A Founder’s History of Success in Technology

A successful company relies heavily on the executives and employees who run the business.

This is particularly important for a new business.

A start-up needs a great idea to penetrate the market. It needs to build revenue by growing its share of the market. It helps when the target market is also growing.

Good business entrepreneurs succeed in these areas.

Bevan Slattery is no stranger to building a good business

After earning his accounting degree, Slattery began working as a clerk at the city council in his home town of Rockhampton, Queensland. The most enjoyable part of the job was helping with the council’s IT Systems. He enrolled in a software course, believing the internet would be the next big thing.

Slattery paid $30,000 for his first business venture. He launched an ISP franchise from a shop front in Rockhampton. He quickly identified flaws in the business model and it went broke.

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The next venture went better. Slattery and a school friend started a company that could provide searches that filtered out unwanted sites. By 1999, the pair sold out to a US firm for $500,000 and $6.5 million in shares. The dotcom crash reduced the value of the shares to $500,000 by the time they exited.

Then came an idea to lay cables to transport data. Slattery and another school friend started PIPE Networks with just $50,000. It nearly collapsed due to finance woes during the GFC but managed to hold on. In 2010, TPG Telecom bought Pipe for $373 million.

In the same year, Slattery identified the next opportunity as data centres. He founded a company from the idea and listed on the ASX as NEXTDC Ltd [ASX:NXT]. He also listed Asia Pacific Data Centre Group Ltd [ASX:AJD] in 2013 before selling out a year later.

During this time, Slattery identified another opportunity. The rapid take-up of cloud services and networks require connectivity.

Traditional Telcos provide connections in a fairly rigid manner. There’s a manual setup process that can take a week to several months. Pricing lacks flexibility and is locked in, with penalties for unwinding long-term contracts. Separate connections are often needed for different data centres and cloud service providers.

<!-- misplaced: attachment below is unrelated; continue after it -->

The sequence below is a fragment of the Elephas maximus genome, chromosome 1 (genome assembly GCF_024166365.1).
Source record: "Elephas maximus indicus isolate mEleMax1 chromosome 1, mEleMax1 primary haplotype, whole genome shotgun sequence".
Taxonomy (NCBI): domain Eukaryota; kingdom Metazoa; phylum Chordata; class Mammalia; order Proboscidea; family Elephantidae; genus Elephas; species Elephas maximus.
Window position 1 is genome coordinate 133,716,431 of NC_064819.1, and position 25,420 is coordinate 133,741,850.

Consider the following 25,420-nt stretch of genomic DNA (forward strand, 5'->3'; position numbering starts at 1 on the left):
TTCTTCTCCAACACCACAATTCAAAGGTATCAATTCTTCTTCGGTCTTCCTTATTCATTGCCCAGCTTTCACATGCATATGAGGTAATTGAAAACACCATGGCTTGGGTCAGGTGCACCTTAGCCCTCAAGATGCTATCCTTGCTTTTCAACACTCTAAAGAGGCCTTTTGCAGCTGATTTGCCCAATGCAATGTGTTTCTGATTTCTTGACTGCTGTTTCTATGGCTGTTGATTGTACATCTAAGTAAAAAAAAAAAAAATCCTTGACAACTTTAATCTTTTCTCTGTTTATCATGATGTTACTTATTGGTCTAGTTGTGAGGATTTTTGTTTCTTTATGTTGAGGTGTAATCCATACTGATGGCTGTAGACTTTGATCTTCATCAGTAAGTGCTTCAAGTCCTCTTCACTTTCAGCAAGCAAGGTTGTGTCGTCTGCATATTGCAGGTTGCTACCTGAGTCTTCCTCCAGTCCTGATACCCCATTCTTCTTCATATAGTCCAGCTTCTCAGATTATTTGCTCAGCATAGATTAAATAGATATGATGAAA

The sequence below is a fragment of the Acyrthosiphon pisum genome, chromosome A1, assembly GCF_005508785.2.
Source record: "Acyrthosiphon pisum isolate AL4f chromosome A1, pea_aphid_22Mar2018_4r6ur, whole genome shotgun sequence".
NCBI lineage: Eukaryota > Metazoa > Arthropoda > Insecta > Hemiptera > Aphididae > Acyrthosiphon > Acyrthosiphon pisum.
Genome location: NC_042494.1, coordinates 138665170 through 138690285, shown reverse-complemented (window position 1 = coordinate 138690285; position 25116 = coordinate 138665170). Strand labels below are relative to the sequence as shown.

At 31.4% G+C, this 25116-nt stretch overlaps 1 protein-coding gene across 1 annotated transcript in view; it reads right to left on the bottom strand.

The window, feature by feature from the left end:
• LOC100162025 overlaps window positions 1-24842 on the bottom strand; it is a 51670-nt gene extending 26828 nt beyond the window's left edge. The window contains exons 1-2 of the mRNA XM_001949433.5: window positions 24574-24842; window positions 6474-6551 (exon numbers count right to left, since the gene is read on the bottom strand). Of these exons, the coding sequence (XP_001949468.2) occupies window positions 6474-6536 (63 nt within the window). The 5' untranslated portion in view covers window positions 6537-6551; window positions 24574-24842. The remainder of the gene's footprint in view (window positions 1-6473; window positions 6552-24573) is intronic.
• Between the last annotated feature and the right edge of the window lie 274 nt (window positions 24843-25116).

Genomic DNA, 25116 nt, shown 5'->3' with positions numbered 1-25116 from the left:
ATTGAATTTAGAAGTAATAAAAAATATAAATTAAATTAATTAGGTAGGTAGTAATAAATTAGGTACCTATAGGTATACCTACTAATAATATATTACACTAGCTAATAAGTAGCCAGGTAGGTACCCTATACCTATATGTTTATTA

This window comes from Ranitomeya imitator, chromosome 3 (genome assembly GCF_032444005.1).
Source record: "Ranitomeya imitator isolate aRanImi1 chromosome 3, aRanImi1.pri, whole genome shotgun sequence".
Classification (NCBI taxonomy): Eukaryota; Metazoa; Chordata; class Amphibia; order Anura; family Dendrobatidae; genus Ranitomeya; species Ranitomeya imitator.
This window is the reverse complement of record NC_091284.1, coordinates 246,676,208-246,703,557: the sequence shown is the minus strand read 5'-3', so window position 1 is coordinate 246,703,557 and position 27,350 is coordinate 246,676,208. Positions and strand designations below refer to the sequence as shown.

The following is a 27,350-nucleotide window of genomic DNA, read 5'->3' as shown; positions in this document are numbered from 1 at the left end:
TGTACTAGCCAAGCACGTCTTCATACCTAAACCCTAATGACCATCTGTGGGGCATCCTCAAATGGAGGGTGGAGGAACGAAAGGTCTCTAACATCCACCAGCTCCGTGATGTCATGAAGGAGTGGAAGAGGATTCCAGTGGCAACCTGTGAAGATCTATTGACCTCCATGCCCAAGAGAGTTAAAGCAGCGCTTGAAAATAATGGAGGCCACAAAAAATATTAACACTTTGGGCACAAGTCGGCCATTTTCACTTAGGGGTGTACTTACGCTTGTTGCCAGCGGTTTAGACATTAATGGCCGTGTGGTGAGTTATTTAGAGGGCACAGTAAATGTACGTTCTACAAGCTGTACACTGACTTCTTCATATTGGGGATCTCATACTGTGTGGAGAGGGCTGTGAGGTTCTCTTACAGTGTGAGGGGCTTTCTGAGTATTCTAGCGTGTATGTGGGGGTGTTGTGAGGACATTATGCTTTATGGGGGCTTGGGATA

Slattery founded a new company in 2013 and listed it as Megaport Ltd [ASX:MP1] after raising $25 million in December 2015.

The company aims to be the global leader in providing elastic connection services. It’s a first mover in using software defined networking. Think of it as a virtual router.

It offers flexible pricing on a consumption basis. The service can be set up in less than a minute with no long-term contract. Connectivity is flexible and bandwidth is scalable on demand.

Megaport now has more than 1,200 customers connecting to over 400 data centres. It has partnered with the world’s biggest cloud service providers. These include Google, Amazon AWS, Microsoft Azure, IBM Cloud, Oracle Cloud, Alibaba Cloud and Salesforce.

Megaport is an example of an Aussie company leading the way

Let’s take a look at the daily chart over the last 18 months or so:

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Source: Optuma
[Click to open new window]

The share price more than doubled after September 2017. It was a strong move for a company that’s yet to turn a profit.

The stock suffered during last October’s sell-off but showed relative strength by making a higher low in December. This is an important piece of charting analysis.

Megaport held up at a higher level in December when the broader market sank to lower levels. Stocks that put in a pattern like this are often among the first ones to break out strongly to the upside.

In the first half of the 2019 financial year, revenue grew by 72% to $15.2 million. But revenue is yet to cover operating expenses. Megaport reported a net loss of $16.6 million for the period.

The company held a healthy cash balance of $38.1 million at the end of 2018. A couple of capital raisings certainly helped.

A placement raised $27.8 million in July 2017. This was supplemented by another placement and share purchase plan for a total of $60 million in March last year.

Megaport tapped the market again in March this year. It raised $50 million via a placement at $4.00 per share. A share purchase plan raised another $10 million from eligible shareholders under similar terms.

The funds will be used for capital expenditure on new locations and capacity upgrades as well as internal development of new technology. Any surplus will be applied to working capital and the funding of operating costs.

The company is seeking to expand its global reach. Out of 465 data centres directly connected to Megaport equipment, 77 are in the Asia Pacific region, 114 are in Europe and 274 are in North America.

The chart shows the value of watching for a break above old tops.

The share price first hit a high of $4.56 in June last year. It then backed away after hitting resistance near the same level in February and March this year. After finally breaking through, the ensuing move was rather explosive.

The pattern of relative strength via a higher low in December was a key indicator.

Megaport is an example of an Aussie company leading the way in its chosen field. It’s enabling better connections for the increased global use of the cloud.

Good trading,

Terence Duffy,
Chartist, Phil Anderson’s Time Trader

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Terence Duffy is an analyst and chartist, specialising in researching economic trends and cycles.  His primary focus is housing and land affordability. But you can also depend on him to offer his unique analysis of stock market charts. As Terence will show you, the charts often forecast, well in advance, the good or bad news to come — which he details in Cycles, Trends & Forecasts.


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